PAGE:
The chickadee has landed

May 27, 2007 by barbara

by Barbara MacO'miller

Barbara and David’s excellent adventure to Scotland and Ireland is now part of our past. And what a past it is. Such lovely countries. Such kind and generous people. Such terrifying roads! For pulse-pounding excitement, forget Valleyfair. Forget Six Flags. Instead, try driving at posted speed limits of 100 km down the left side of winding, two-way roads not much wider in some cases than urban U.S. alleys. Crikey!

Posted in


perhansa (not verified) | May 27, 2007 - 12:45pm

Welcome back! The US hasn't changed much since you left...same old same old. Still people dying. George did get an appropriate commentary from a bird on his environmental policies. He still doesn't know the meaning of the word "Allies" with his despicable snub of our European friends who are trying to take the next steps past Kyoto. (Don't even get me started on his latest self-centered, looking-out-for-numbero-uno, f-you attitude he showed the world...I did have to double my meds for whomever it is that's so worried about my state of mind and medication). If you're not on meds over the current state of the union you need to be because you're not well---and if you're well you need to be on meds to see the world so clearly and not run naked and screaming through the streets--another catch 22 for ya...yep, the Dems lost all their chips on the war funding...but vowed to keep blowing hot air out their whatevers until September, then what? More hot air? Bush is going to have to change his tune come September, ya, and Osama's gonna walk into the Green Zone and turn himself in too...

Ain't vacations grand? Ignorance, bliss, forgetfulness...Happy Sunday! I'm going to go take in some sun and read some of "Being and Nothingness".


Anonymous (not verified) | May 27, 2007 - 1:46pm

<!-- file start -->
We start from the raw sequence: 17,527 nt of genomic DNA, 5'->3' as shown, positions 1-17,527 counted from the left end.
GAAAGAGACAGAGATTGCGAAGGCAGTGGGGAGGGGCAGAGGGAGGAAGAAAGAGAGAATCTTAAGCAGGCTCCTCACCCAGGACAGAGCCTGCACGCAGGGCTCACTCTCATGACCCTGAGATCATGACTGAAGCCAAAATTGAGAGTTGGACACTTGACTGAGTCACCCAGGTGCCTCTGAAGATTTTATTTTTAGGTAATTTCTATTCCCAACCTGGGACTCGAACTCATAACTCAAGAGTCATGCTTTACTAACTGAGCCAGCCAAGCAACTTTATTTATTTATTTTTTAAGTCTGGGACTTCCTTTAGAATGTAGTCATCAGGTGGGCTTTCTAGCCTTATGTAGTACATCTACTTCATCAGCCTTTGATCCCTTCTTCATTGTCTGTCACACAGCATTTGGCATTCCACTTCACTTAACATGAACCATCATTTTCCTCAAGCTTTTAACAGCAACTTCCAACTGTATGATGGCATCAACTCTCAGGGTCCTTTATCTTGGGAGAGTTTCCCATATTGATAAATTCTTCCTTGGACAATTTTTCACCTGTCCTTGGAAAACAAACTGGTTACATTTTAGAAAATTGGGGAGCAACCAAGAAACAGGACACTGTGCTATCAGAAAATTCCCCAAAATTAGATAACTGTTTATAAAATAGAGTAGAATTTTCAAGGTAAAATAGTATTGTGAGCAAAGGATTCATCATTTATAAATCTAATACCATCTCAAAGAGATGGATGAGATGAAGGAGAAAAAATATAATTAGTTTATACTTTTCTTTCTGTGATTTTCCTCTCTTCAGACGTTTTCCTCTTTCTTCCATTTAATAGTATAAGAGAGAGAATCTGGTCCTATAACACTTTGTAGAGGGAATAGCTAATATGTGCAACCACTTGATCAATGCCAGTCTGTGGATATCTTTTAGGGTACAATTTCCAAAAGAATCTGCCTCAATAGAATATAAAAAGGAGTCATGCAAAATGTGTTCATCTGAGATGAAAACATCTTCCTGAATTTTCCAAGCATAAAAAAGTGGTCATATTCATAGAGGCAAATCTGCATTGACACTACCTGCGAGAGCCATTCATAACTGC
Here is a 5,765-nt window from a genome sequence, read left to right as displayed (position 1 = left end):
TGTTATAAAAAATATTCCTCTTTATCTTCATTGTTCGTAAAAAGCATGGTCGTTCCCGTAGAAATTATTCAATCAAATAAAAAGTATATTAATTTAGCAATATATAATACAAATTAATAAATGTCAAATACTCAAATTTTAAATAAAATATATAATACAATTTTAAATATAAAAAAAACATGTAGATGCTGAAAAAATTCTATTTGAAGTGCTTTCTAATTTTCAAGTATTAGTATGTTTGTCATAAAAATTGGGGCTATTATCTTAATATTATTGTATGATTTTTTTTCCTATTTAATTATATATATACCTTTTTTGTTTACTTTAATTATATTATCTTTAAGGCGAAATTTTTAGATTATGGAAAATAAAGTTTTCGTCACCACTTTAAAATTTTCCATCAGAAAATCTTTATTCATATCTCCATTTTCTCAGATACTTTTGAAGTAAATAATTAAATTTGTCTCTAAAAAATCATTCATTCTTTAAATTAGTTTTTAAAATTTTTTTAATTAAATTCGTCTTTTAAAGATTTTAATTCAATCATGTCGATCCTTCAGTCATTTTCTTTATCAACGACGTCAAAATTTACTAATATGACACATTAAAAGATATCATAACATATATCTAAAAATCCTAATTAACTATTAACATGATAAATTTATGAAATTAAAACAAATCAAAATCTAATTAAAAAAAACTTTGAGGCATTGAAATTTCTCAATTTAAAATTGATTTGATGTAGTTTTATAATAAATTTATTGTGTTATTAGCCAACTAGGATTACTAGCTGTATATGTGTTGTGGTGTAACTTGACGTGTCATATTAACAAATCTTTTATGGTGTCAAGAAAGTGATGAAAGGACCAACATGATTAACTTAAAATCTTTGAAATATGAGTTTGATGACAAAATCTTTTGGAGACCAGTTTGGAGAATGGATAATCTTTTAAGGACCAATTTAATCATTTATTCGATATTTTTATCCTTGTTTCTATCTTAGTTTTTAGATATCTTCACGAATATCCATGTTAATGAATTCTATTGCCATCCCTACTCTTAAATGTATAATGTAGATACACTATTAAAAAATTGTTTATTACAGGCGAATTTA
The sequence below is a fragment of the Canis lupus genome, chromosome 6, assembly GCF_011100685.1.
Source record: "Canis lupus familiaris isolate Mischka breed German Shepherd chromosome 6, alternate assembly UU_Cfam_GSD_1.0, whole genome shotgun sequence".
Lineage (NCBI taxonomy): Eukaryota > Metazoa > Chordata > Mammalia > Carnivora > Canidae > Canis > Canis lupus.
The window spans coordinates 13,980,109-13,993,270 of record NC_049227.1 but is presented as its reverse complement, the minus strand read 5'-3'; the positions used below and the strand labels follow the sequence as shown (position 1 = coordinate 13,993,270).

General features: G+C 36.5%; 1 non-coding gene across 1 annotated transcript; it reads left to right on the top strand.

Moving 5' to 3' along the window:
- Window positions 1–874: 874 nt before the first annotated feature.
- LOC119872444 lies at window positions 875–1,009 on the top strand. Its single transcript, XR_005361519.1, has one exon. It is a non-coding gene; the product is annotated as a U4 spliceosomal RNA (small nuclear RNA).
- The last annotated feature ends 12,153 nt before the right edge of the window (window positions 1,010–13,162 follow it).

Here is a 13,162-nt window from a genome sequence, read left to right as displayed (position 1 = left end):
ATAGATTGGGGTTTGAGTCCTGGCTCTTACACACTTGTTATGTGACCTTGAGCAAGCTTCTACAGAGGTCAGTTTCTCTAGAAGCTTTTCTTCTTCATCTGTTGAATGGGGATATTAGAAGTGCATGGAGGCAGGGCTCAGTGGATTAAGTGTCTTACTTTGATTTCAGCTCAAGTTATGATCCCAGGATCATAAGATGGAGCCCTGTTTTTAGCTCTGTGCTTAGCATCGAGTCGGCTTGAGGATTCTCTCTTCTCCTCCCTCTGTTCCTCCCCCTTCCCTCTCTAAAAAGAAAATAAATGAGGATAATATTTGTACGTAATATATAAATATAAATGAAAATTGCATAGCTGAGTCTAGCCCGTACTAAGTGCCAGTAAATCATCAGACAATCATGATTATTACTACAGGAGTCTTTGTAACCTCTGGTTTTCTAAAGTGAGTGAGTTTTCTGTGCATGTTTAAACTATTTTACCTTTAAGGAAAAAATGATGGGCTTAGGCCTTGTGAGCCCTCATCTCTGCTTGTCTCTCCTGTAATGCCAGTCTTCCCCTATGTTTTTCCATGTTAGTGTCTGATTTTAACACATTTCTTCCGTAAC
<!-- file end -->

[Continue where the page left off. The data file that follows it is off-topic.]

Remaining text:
Indeed, welcome back. My subject here is how to travel abroad and still be American. We've lived outside of the US and have traveled outside of the US. Some of the worst memories of those times involved Americans who couldn't stop "trashing" their own country, to people the Americans would probably never see again. It's such a fine line to draw and to live, and/but it sounds as if you've done it successfully.
Most of the Americans we knew who were "trashing" America had no debate/conversational time left to discuss anything except America's wrongs, i.e. a cab ride where the cabbie made the sad mistake of liking Clinton: no, no, no,he's anti-Union. And so on...
I'm not asking folks to sanctify, compliment or even LIKE Bush, BUT what we noticed is that other folks from countries we were visiting, or living in, other nationals don't do that. And the ones we met, ran into, were/are intensely interested in America. And I promise I'm not looking to Pollyanna-style discourse. It's just not easy.


susan | May 27, 2007 - 10:09pm

Welcome home, chickadee! We missed you. I limped along, with help from Perhansa and the P-squad (Paul, Poet and Peter -- though Peter apppars to have taken a powder and he's a pissant anyway.) but it wasn't the same. And you'll notice that whole clumps of days go by with no flapping linen on the line.
Doing a bit of travel myself and am right now in the news vacuum of Northern Michigan. There is a town nearby named Bliss. It's not far from Cross Village, which isn't far from Goodhart. Hmmm. To get out of cross village and over to bliss, must you be of good heart?

As for trashing our president when abroad, (anonymous, above) I'm not sure what you're saying, and I generally agree that nothing is as easy or simple as it seems, but in the case of Bush, I think it's the duty of all Americans traveling abroad to apologize at every opportunity for the lethal dunderhead we've unleashed on the world. We were in Turkey, after 9/11, before the invasion, and the Turks we met seemed to genuinely love Americans, but they were incredulous that we had elected such a know-nothing "cowboy" as our "leader." "Does he know anything of our region's history?" they would ask. Um, apparently not.

Nevermind. Welcome home Babbycakes, looking forward to whatever wee and not so wee observations you'll be posting.